“Nickel is the biggest challenge for high-volume, long-range batteries!” Elon Musk
Cobalt, lithium and copper have often dominated headlines about electric vehicles and energy transition. But there is another metal, traditionally used to produce stainless steel, which has emerged as a critical element in the energy transition story. Nickel is a key material in the production of electric car batteries (EV) which are experiencing rapid growth as the world moves away from fossil fuels.
These shifts mean that nickel is in hot demand and EV manufacturers are chasing precious supplies of the metal. The recognition that batteries are central to energy transition supply chains and ultimately national economies has set in motion a geopolitical race to secure supplies.
Tsingshan, a Chinese firm which is the world’s biggest producer of nickel was badly stung by this shock, losing large sums of money. Tsingshan are now reportedly looking to sell its Indonesian nickel assets to another Chinese giant Baowu. But how did it get them in the first place….
Nickel production is currently dominated by just a few countries; namely the Philippines, Russia, New Caledonia, Australia and Indonesia. This places enormous power in the hands of just a few suppliers. For instance, the fear that Russian supplies of nickel could disappear from the market following the country’s attack on Ukraine in February 2022 caused prices to rise an unprecedented 250 percent on the London Metal Exchange (LME).
It was a nickel shortage in China following the great financial crisis in 2008 that originally prompted Chinese steel giant Tsingshan to secure long term supplies. A decade ago, nickel was primarily in demand because it is a vital part of the stainless steel making process.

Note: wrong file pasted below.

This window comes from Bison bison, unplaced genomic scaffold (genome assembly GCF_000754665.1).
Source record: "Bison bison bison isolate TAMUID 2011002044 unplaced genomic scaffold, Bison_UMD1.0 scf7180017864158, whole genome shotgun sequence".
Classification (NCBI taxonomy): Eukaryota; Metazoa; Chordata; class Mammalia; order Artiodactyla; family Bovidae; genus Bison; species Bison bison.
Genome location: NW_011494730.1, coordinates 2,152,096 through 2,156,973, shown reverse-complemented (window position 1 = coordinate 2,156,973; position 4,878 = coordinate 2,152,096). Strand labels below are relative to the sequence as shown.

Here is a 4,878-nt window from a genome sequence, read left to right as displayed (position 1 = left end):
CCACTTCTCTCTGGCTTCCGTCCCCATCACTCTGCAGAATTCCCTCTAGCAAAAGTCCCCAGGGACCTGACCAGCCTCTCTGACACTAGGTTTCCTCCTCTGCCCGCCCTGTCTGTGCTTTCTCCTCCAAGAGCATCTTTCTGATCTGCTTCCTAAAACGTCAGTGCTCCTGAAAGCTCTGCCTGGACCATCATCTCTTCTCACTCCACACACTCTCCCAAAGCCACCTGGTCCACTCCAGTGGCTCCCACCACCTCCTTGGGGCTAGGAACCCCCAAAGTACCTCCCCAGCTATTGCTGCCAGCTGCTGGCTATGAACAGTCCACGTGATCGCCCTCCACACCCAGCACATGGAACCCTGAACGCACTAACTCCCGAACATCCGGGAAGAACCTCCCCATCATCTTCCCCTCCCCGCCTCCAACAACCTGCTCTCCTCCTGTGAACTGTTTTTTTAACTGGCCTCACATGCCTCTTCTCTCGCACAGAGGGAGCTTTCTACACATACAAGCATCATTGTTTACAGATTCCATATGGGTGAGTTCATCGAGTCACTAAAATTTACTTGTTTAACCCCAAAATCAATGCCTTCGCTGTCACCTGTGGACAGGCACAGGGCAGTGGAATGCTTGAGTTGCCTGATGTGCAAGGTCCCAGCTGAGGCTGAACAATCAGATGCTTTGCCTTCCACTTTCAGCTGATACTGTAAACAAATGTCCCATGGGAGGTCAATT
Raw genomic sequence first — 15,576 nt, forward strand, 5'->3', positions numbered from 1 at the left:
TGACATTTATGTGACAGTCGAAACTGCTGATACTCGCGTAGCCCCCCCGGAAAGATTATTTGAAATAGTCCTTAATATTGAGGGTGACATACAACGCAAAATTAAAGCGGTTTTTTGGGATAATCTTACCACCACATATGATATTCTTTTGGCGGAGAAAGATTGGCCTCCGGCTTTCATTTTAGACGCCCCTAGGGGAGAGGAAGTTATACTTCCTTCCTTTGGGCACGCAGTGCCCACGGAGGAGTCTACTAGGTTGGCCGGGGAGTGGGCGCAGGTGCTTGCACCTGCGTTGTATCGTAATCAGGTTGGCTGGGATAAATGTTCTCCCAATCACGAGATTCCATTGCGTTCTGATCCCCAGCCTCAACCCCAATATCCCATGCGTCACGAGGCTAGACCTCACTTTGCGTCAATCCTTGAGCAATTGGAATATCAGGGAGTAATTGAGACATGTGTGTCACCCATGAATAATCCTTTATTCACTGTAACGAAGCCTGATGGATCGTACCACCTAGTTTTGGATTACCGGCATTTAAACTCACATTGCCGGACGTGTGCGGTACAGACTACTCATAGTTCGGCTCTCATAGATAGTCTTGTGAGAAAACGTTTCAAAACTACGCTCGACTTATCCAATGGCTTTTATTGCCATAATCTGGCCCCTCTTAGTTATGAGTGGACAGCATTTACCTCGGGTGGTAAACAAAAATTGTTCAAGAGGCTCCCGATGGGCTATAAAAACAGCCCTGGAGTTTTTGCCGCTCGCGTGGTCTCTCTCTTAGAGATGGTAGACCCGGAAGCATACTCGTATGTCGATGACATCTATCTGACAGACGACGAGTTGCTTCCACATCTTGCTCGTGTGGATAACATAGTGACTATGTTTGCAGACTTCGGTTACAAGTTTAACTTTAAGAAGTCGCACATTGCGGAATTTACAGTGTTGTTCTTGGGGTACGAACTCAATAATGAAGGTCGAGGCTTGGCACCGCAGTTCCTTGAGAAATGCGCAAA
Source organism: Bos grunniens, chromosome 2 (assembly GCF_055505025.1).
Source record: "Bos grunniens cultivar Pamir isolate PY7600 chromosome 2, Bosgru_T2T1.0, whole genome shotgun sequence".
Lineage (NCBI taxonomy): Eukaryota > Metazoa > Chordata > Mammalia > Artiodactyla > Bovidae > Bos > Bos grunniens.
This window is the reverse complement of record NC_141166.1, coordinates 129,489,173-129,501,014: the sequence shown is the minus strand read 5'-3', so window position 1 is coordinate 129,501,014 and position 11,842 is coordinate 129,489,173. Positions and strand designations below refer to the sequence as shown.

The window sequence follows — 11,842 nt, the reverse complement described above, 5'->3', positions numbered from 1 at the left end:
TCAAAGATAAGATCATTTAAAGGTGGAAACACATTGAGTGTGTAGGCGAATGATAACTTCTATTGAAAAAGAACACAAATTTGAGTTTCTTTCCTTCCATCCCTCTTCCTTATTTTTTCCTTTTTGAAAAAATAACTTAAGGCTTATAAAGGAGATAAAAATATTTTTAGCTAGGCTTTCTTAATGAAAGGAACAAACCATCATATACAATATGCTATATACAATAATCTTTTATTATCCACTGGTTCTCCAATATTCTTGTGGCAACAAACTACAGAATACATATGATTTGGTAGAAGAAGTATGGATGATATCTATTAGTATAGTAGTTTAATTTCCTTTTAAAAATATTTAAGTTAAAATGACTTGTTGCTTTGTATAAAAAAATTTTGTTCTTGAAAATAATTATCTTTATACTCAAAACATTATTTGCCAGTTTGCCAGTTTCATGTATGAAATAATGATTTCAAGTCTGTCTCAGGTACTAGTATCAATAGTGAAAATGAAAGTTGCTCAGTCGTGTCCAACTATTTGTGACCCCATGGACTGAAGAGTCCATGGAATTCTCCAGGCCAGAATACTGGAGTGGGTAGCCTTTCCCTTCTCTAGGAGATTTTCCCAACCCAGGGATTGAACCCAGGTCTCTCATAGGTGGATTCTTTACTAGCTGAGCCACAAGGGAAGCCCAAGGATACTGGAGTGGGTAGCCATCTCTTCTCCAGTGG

It soon also became apparent that nickel was also needed for building electric car batteries, which so much of the transition economy depends upon. At first sight securing nickel supplies should be easy. Indonesia is one of China’s major trading partners and holds the world’s biggest reserves of the metal.
However, the Indonesian government had realised that selling raw nickel might bring strong short-term revenues, but eventually this would leave them exposed to global commodity downswings. Instead, the Indonesian government had an ambitious plan to move up the production cycle and to process nickel to make the purified product which is needed for EVs. A more profitable process than just exporting the raw ore.
Tsingshan got on board with this vision and started investing heavily in the Indonesian district of Morowali, building the infrastructure to mine, refine and then finally ship nickel to China. There are plans for the electric battery production and an integrated supply chain for EV batteries to be established in Indonesia. An MOU was signed with CATL the Chinese battery producer in 2020 but nothing solid has yet materialised.
Enter the Dragon
Other Chinese firms soon followed in Tsingshan’s footsteps into Indonesia to secure nickel and other critical metals. Tesla was reportedly in talks with Indonesia mining interests but pulled out due to environmental concerns.
Tesla’s move highlighted the fact that environmental protections can be lax in Indonesia and that the processing of nickel can be highly carbon intensive. The nickel mines in the Indonesian Obi Islands have seriously polluted the waters around the islands turning them red.
This devasted the lives of fisherman and created a lot of anger towards nickel mining firms. Indonesian nickel is smelted using coal, which is a big problem for EV producers who want a carbon free supply chain.
The Geopolitical Race Heats Up
In August 2022 the Biden Administration launched a program to secure critical supply chains. This has accelerated a geopolitical race to secure supplies of critical materials for electric vehicle production and other key ingredients for global energy transition. Countries and corporations want to secure supplies from friendly countries so conflict or trade wars do not interrupt supplies.
Demand for nickel is expected to rise 10 fold by 2030, with supplies relatively limited and difficult to access due to local environmental and social concerns as well as the cost of developing new mines means further geopolitical competition to ensure that supplies of nickel are secure. This will mean China, the US and others which have realised the importance of reliable EV supply chains and ensuring good relations with the states which hold deposits of nickel and other critical metals is a priority.